Cats have a reputation for being fussy about food, and the slightest stressor often can convince them to go on a hunger strike. When cats go several days without eating, they are at risk for developing a condition called hepatic lipidosis—or fatty liver. Hepatic lipidosis can make an already sick cat feel significantly worse and can cause liver shutdown and death when left untreated. Fortunately, the Urgent Pet Care Omaha team can successfully treat around 90% of cats with fatty liver. Here is an overview of why the condition develops and how our team manages this disease.

What is hepatic lipidosis in cats?

Hepatic lipidosis (HL) occurs when cats go several days without eating or eat very little for several weeks. This mobilizes fat from their body stores, causing them to lose weight rapidly. To use fat for fuel, it must be processed in the liver. During HL, the liver cells become overloaded with fat and can no longer do their job of detoxifying the body.

The signs of HL often overlap with other diseases that may have caused the cat to stop eating in the first place. Signs include:

  • Vomiting
  • Diarrhea
  • Lack of appetite
  • Weight loss
  • Yellow color to skin or eyes (i.e., jaundice)
  • Lethargy
  • Dark urine
  • Bruising or bleeding

Which cats are most at risk for developing hepatic lipidosis?

Any cat can develop HL at any age, but some cats are statistically more likely than others to develop the condition. The main risk factor is obesity because overweight cats have more fat that is easily and quickly mobilized to the liver during times of low food intake. Underlying health conditions that cause poor appetite, such as inflammatory bowel disease or cancer, also put cats into a higher risk category. Situations in which cats can develop HL include:

  • Behavioral stress
  • Becoming trapped (e.g., in a closet or the garage) or getting lost
  • Lack of appetite from underlying disease
  • Rapid food changes

How is hepatic lipidosis diagnosed in cats?

If your cat comes to our urgent care facility with signs suggestive of HL, we will perform a complete physical examination and check a blood panel to obtain a minimum information database. We also will collect a thorough history to determine if reduced food intake has occurred, for how long, and why. If you don’t know why your cat has stopped eating, we may order additional tests to find the underlying cause and to confirm the HL diagnosis. Additional tests may include:

  • X-rays
  • Abdominal ultrasound
  • Ultrasound-guided liver biopsy
  • Urinalysis
  • Endoscopy

How is hepatic lipidosis treated in cats?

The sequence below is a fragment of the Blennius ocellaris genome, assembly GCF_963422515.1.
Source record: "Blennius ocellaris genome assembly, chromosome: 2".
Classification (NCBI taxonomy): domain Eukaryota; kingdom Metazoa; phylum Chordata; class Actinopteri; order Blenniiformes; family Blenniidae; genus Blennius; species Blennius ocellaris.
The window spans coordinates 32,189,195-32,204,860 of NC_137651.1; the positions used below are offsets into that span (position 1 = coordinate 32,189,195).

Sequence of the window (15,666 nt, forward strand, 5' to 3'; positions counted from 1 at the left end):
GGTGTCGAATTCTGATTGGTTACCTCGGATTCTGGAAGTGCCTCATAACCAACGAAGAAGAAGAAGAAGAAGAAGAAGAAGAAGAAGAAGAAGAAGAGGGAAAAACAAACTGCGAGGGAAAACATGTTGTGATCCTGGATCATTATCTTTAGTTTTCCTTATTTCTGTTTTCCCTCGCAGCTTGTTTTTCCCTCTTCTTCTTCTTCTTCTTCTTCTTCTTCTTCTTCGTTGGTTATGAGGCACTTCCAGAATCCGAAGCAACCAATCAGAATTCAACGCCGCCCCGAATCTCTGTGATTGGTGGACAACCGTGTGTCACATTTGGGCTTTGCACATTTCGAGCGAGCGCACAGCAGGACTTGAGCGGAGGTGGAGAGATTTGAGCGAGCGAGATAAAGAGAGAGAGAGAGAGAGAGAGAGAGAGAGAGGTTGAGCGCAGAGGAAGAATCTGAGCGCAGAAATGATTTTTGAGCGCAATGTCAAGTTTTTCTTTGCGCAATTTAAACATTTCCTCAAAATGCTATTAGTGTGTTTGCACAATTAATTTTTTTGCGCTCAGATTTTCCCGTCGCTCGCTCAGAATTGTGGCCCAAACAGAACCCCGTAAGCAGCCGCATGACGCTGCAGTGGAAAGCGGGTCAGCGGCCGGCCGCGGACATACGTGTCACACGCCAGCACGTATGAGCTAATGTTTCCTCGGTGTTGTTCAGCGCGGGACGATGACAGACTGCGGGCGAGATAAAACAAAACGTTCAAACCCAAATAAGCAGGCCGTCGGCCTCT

HL must be treated aggressively to achieve a good outcome, which requires commitment from the pet owner. The main goal for initial treatment is to stabilize the cat’s condition using fluids, medications that protect liver cells and improve their function, and supplemental vitamins. For treatments to work, the cat must start eating again. Once the body is getting dietary fat, the liver can clear the excess fat from its cells through normal processes. 

The majority of cats with HL will not eat on their own, so the veterinary team must place a feeding tube. The tube typically is placed through the skin of the neck into the esophagus so that food, water, and medications can be delivered directly without force-feeding the cat, which usually only makes things worse. The feeding tube must remain in place for at least a few weeks until the cat reliably eats on their own. Our veterinary team can teach pet owners how to use and maintain a feeding tube at home, but they still will need to bring their cat in periodically for incision checks and bandage changes. Additional treatments also may be needed if another underlying or co-occurring condition is identified.

What is the long-term outlook for cats who develop hepatic lipidosis?

Most treated cats recover well from HL, but they can relapse if they lose their appetite again in the future. Cat owners can prevent HL in high-risk cats by monitoring food intake and intervening when necessary, helping overweight cats lose weight slowly over time, and bringing cats in for routine care to identify and treat diseases that may lead to lack of appetite. Offering a variety of food textures to kittens can help them accept food changes more readily as adults.

Hepatic lipidosis can affect any cat. If your cat stops eating or develops signs that could indicate HL, contact the Urgent Pet Care Omaha team for convenient care for your feline when you need it most.